In this Amazon series, we’ve been shedding light on “hidden”
blunders – the ones sellers commonly make without knowing it. These
realizations may be troublesome at first, but even Winston Churchill said:
So let’s learn.
Rip off the band-aid, patch up
yesterday’s snafus and avoid pitfalls tomorrow.
Just tuning in?
Mistake #5: Adjusting
Price an item too low and you lose
potential profits; price too high and buyers shy away. Finding the sweet spot is tricky. Customer service, shipping, promotions and outsourcing
can all factor into the equation of competitive advantage, but on Amazon, proactively adjusting prices as the
competition dictates is crucial to winning sales.
Why it Hurts: Tinkering with prices manually amounts to investing time every day or week
that could be better spent doing something else to grow your business. In
addition, manual adjustments swing wide the door for mistakes.
Fix: Automate the process.
Game-changing repricing technologies are becoming the norm among
third-party Amazon sellers. Repricers,
like ChannelAdvisor’s automatically adjust listing prices based on the rules you
set for every product, meaning you’re still in control, but the technology does the heavy lifting for you.
Mistake #6: Treating Amazon Policy Violations like Pink Slips
happen. It’s not the end of the world, but they deserve a
moment of pause.
Why it Hurts:
I can think of dozens of anecdotes from sellers that did not take early issues
seriously and later became suspended. You don’t know what unexpected events may
happen in your businesses future. In addition, you don’t want to be seen
as a repeat offender.
Respect and protect your relationship with Amazon. When a flag is raised on
your account for violations or performance, initiate periods of investigation, reflection and correction.
1) Investigate – What changed in my business, process or
circumstances recently to cause this infraction or dip in seller standing?
2) Reflect – Is this a one-time event or could it happen
again? How did this affect my relationship with Amazon and the customer?
3) Correct – What am I putting in place or changing to
prevent this from occurring in the future?
A proactive approach
has long-run payoff. Among the many anecdotal stories, one in particular comes
to mind. A seller encountered a pricing issue that resulted in hundreds of
order cancellations and unhappy buyers. This mistake would generally lead to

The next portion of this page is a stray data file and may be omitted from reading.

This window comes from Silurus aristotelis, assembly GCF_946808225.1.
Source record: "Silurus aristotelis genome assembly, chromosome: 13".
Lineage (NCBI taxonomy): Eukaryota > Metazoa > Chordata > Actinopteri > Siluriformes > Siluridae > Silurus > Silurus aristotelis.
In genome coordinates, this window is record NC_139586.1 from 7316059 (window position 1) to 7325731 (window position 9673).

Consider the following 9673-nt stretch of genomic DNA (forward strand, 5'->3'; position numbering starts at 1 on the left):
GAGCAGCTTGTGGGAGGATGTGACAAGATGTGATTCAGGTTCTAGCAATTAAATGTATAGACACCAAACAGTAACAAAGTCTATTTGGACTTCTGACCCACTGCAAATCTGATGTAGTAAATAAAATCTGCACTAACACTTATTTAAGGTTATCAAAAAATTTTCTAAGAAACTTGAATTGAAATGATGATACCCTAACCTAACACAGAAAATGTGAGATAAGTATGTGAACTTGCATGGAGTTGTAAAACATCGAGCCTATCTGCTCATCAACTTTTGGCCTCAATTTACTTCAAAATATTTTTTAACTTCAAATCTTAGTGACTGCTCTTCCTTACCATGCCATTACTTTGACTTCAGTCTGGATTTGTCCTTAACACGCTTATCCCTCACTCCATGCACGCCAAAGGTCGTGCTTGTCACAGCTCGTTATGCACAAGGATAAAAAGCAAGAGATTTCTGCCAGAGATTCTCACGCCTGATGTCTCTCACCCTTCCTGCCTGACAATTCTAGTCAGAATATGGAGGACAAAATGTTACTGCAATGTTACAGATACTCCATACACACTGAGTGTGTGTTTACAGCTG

direct suspension but because of the care invested into its Amazon account over
time, the seller was recognized as a reputable partner and Amazon did not close
Mistake #7: Never
Wearing Customers’ Shoes
Sellers often decide
to forego the process of reviewing active Amazon listings or to review only
best-sellers. Time is at a premium, and other business priorities easily usurp
the QA process.
How It Hurts:
If you list thousands of products, potential errors, misrepresentations within
listings and rocky customer experience points can slip through the cracks.
Multiple times, I’ve seen the decision to skip QA come back to bite sellers.
The Fix: Get
in the customer’s shoes and click through your products on Amazon to see how they are matched to an
ASIN, priced, positioned, categorised and searched for.
Here are a few things
to get you started in QA planning:
- Do variations listings
appear within the correct parent/child structure?
- Could Multiple Case Pack UPCs
be associated with single-pack items? Case pack listings are popular
within Office Products and Health and Beauty categories and matching
errors can be costly.
- [The inverse] Are Single-Pack
Items mismatched to Multi-Pack listings?
- If you use a Repricer,
do price updates carry through to live listings?
With that, we bring
our Amazon Mistakes Blog series to a close!
Learn all the tricks for getting your Amazon business in tip top shape (Bonus tips included!).
In the free eBook, 10 Amazon Mistakes You’re Probably Making & How to Fix Them, you’ll get:
- All the Mistakes and Extended
Tips from this Amazon Blog Series
- BONUS Amazon Mistakes
- Fixes You Can